THE PRAIRIE HISTORIANS
Volume 17, September 1987, Issue 3
Knob Prairie Cemetery & The Trust Fund
Written By Julius Baker
1977-1978 Cemetery Report
Knob Prairie Cemetery was organized in the fall of 1883. On October 25 of that
year Samuel B. Gilbert, Joseph D. Norris, Oliver P. Norris, Thomas H. Mannen,
and Sidney T. Hirons appeared before Isaac W. Robinson a Notary Publis at
Williamsburg, Illinois, and executed a statement directed to the Secretary of
State, Springfield, Illinois, proposing to form a corporation to be known as
"Knob Prairie Cemetery." The Secretery of State issued a certificate of
incorporation on November 4, 1887, and sent it to Joseph D. Norris, Esq., Laur,
Illinois. The cemetery trustees at that time were Joseph D. Norris, W.W. Norris,
S.S. Manne, John J. Mannen, and Luther Hirons.
The original part of the present cemetery was laid out on the top of the hill
south of the stream which runs through the area. It was surveyed and divided
into lots and streets by William T. Williams, the Jefferson County Surveyor.
The land was part of a tract owned by Alvin and Anna M. Watkins Gilbert. The
survey was completed in July 1884. Many members ofearly pioneer families who
lived in the community are buried there. As years passed on the main road was
purchased by the trustees from Alvin and Anna M. Watkins Gilbert and it was
laid out as the second addition. Later Mr. and Mrs. Gilbert's heirs donated
the land between the original plot and the second addition and it was known
as the third addition. The newest part of the cemetery, immediately east of
the second addition and adjacent to the main road, was donated by McConnel
(Pete) and Ruth Knox Hirons. It is known as the fourth addition.
In the early days families who had relatives and friends buried there visited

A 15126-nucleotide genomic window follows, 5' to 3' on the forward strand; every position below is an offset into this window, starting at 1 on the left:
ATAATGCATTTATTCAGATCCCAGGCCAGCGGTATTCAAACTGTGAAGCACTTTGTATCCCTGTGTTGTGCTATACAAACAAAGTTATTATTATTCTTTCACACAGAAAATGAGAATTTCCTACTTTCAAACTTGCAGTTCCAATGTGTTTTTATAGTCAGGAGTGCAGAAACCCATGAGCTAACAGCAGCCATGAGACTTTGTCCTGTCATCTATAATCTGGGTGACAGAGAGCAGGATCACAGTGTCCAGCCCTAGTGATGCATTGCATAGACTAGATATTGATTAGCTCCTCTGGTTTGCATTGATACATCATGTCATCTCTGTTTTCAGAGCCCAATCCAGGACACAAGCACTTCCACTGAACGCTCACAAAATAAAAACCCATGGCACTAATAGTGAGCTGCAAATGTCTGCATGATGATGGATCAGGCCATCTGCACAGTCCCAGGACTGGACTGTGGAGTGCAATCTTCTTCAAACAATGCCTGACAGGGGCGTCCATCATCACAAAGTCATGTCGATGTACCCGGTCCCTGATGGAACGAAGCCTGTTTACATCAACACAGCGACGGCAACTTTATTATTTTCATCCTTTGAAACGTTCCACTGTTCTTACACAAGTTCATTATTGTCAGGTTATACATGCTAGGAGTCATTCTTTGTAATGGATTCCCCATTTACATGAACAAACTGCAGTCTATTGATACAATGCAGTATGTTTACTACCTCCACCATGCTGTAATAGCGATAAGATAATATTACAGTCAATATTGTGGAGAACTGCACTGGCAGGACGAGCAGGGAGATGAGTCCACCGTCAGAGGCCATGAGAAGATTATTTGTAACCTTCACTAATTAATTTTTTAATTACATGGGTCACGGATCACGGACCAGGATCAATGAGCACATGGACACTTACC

the cemetery each year, especially before Memorial Day, and cleaned their lots
of weeds and debris. On Memorial Day people from the community and distant
places gathered to honor the day and the occasion, place flowers on the graves,
and enjoy a program of speeches and singing. A special event was the basket
dinner or delicious food shared by many related families. Time has passed and
there has been many changes in our lives. People still visit the cemetery d
during the Memorial Day Holiday period and at other times but there are no pro-
grams, speeches, singing, or basket dinners. Many people who are interested
in the cemetery live in distant places and most of the old pioneer families are
gone. The trustees are now relied on for maintainance of the graves and the
cemetery as a whole.
Recognizing the need for a continuing source of income and to add to the con-
tributions of many interested people, the present Knob Prairie Cemeterey Trust
Fund #95 was established May 13, 1969, by Maxey and Anita Gilbert Holloway and
Julius and Neva Gilbert Baker. The trust is controlled and managed by the
Security Bank and Trust Company, Mt. Vernon, Illinois. The trust company
furnishes a yearly report, to the trustees, showing the status of the account,
a list of donors to the fund, and makes the interest payment. All contributions
to the fund are authorized federal income tax deductions. Response to the fund
has been excellent.
The Trust Fund is now nine years old. (in 1978) During this time period the
Trustees and many interested people have been very generous with their time,
work, and monetary contributions. Many compliments have been received on the
general maintainance, overall appearance, re-setting of broken and fallen tomb-
stones, clearing of th emaple tree park area, the hillside and the beautiful
It is with a great deal of pride that we publish this historical sketch and
progress report of th epast nine years and acknowledge contributions to date.
It is hoped that interest in the trust will continue so that it's growth
will provid sufficient yearly income necessary to enable future perpetual
Trustees for the present term (1987) are: Maxey Holloway, Randy Dees, Wesley
Green, Jean Ann Acroggins, Francis Lance, Gary L. Hodge, and Russell Norris.
The Old Part of Knob Prairie Cemetery
Once known as
Hagle's Grove Cemetery & Alvin Gilbert Cemetery
By Suzanna Horton
I have been curious about the old part of Knob Prairie Cemetery and it's be-
ginnings ever since I read the obituary of Minerva Ellen Reynolds Hamilton
(b 1847 Eastern Tenn. d 1912) who is buried at "Hagle's Grove Cemetery." She
was the oldest of 12 children born to William Reynolds and Frances Houser. She
married Orange Hamilton in 1896, his 2d wife, his 1st wife was Louisa Hirons.
Yet--The obituary of Capt. Joseph Laur (d 1895) who is also buried up on the
hill, states that he is buried at "Gilbert Cemetery."